Wednesday, April 13, 2011

Madras HC orders notice to Vijayakanth

2011-04-12 20:30:00
Last Updated: 2011-04-12 20:37:00

Chennai: The Madras High Court on Tuesday ordered notice to DMDK president and actor Vijayakanth on a petition seeking a direction to the EC to conduct inquiry into his alleged remarks against the Indian Army and cancel the status of political party to his organisation.

A bench comprising Chief Justice M Y Eqbal and Justice T S Sivagnanam, before whom the matter came up on Tuesday, ordered notice to Vijayakanth which would be returnable within four weeks.

According to petitioner T S Rajan, editor and publisher of a magazine, Vijayakanth was asked to comment on what his strategy in the April 13 Tamil Nadu assembly polls was.

To this he reportedly replied that "even the Indian Army did not have a strategy" when they fought the Kargil war and other wars with Pakistan.
Rajan said that by equating the wars fought by the Indian Army with his lack of political strategy, Vijayakanth had "hurt the patriotic sentiments of the electorate of Tamil Nadu".

Rajan contended that through his adverse remarks and false allegations against the Indian Army, the DMDK chief had committed offences punishable under various sections of the IPC.

"These are very serious allegations and could not ignored as a pointless rhetoric from a politician," the petition argued, adding, "The leader of a recognized political party has demonstrated that he failed to bear true faith and allegiance to the Constitution and has violated the provisions of the Representation of the People Act."
Rajan also claimed DMDK had lost the qualification to function as a registered political party.

He submitted that he has already sent a representation to the EC.
He also sought that pending a final decision on his complaint, directions be issued restraining the returning officers of 41 constituencies in which DMDK candidates are contesting from declaring the results if any of their candidates, is found to have secured the majority votes.

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UPDATED  12/4/2011 2:39:19 PM

Headley implicate Pak and ISI for 26/11

Headley implicate Pak and ISI for 26/11

News 24 Desk

Washington: In a major embarrassment to Pakistan, David Headley aka Dawood Gilani and Tahawwur Hussain Rana have blamed the Pakistani government and ISI for the 26/11 attack. The two Pakistani expat foot soldiers allegedly planned and conducted the Mumbai recce before the 26/11 terrorist carnage. It may be recalled that large number of people died in that deadly attack.

Rana says his acts of providing material support to terrorists in the Mumbai attacks ``were done at the behest of the Pakistani government and the ISI, not the Lashkar terrorist organization.`` The documents also cite Rana invoking his friend David Headley`s Grand Jury testimony in which the latter too implicates ISI.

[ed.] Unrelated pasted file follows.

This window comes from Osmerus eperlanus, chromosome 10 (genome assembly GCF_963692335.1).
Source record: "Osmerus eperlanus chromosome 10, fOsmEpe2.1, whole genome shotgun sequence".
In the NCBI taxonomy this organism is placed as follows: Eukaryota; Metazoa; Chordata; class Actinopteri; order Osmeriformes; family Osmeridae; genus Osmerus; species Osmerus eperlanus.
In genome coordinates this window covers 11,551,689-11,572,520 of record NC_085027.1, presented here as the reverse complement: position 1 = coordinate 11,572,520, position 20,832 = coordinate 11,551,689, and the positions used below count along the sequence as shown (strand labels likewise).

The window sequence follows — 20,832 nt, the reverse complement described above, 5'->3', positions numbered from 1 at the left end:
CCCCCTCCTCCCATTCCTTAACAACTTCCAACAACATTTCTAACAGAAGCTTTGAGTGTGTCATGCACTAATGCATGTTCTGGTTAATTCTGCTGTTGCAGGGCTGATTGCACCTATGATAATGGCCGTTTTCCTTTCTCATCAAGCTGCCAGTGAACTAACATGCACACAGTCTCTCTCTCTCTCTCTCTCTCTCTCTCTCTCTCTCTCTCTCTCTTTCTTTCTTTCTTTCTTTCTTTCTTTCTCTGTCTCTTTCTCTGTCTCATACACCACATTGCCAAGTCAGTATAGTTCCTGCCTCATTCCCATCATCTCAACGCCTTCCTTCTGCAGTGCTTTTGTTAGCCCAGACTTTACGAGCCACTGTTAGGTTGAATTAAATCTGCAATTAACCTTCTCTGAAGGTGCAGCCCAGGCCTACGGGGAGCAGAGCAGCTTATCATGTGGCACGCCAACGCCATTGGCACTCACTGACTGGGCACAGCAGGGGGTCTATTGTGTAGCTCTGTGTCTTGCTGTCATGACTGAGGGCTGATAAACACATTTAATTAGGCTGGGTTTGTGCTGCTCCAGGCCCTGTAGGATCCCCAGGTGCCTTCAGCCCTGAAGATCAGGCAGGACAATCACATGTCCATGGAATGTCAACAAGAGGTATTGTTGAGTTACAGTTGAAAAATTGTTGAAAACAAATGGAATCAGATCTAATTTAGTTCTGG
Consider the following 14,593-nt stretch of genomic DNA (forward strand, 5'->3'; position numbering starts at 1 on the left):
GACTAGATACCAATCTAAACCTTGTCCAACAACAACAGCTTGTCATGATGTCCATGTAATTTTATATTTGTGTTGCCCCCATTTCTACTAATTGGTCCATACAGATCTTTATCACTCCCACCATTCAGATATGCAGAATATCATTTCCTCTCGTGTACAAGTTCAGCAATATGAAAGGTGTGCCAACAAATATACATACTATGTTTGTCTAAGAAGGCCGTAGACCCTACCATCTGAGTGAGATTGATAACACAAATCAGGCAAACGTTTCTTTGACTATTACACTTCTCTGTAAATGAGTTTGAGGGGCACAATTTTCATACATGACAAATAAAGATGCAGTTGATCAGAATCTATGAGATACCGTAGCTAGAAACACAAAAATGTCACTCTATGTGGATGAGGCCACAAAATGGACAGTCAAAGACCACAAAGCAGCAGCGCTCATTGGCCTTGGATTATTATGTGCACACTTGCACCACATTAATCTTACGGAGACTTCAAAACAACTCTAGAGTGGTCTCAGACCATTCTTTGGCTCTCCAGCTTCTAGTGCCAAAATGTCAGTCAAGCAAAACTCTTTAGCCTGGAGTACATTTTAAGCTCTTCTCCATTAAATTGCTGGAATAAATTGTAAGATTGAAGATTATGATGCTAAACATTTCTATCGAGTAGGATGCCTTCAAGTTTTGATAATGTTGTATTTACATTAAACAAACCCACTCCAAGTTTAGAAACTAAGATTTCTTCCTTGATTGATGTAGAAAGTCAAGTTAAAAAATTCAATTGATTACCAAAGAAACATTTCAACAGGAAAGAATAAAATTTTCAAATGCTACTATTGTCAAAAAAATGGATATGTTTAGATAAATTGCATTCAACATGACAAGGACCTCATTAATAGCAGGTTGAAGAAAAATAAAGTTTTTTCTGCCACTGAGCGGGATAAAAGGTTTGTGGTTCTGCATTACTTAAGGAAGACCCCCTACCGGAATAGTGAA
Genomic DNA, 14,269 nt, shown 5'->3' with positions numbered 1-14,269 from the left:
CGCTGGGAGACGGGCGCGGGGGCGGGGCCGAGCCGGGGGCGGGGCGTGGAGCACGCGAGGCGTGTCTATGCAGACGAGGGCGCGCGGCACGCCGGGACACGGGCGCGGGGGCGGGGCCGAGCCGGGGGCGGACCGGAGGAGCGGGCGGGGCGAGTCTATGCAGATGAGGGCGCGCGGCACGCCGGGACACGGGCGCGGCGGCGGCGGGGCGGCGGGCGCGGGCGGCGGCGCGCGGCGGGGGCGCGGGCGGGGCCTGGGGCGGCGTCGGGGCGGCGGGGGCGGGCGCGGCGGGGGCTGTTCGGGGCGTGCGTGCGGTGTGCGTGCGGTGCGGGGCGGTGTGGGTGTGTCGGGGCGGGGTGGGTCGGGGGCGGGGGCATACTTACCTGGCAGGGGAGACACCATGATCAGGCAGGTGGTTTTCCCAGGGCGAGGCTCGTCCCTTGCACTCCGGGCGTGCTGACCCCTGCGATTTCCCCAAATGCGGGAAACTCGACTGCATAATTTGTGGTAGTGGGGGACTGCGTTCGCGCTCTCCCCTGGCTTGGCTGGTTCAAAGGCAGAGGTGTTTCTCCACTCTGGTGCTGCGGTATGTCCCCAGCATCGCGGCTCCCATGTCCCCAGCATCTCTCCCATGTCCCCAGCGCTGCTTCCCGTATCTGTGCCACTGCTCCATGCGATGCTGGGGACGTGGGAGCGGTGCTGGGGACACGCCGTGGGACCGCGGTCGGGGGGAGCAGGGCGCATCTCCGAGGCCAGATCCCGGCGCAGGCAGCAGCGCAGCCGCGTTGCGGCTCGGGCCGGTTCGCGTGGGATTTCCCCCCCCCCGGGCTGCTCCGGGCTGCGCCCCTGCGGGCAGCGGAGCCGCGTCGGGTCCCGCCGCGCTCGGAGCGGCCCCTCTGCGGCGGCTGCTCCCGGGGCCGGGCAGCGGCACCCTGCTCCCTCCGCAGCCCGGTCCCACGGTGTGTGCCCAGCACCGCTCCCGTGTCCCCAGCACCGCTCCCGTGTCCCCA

The disclosure that Rana and Headley are implicating the Pakistani government and its intelligence agency in the Mumbai attack came about indirectly when an Illinois district court rejected Rana`s attempt at what is known as a ``Public Authority Defense,`` in which the defendant essentially argues that he did something at the behest of a government or its official authority.

The startling disclosures came even as ISI chief Shuja Pasha is visiting Washington DC with a laundry list of demands as the US tries to repair ties which have been severely damaged by the Raymond Davis episode. The US effort comes despite growing disquiet about ISI`s role in fomenting terrorism. Still, the Obama administration is scrambling to control fallout from the court proceedings in an effort to save its ally from being publicly exposed as a state sponsor of terrorism.

Sources say that Rana told the Illinois court that ``he acted pursuant to his actual or believed exercise of public authority on behalf of the government of Pakistan and the ISI.``

While noting Rana`s argument ``that he is entitled to a public authority defense because he acted under the authority — whether actual or apparent — of the Pakistani government and the ISI,`` the court rejected the defense saying, ``Defendant cannot rely on the authority of a foreign government agency or official to authorize his violations of United States federal law.``

While the court rejected Rana`s attempted defense on technical grounds, his implicating of the Pakistani government and its intelligence agencies strengthens the widely held view in India and elsewhere that Islamabad`s reluctance to act against the perpetrators of attack points to official patronage of terrorism.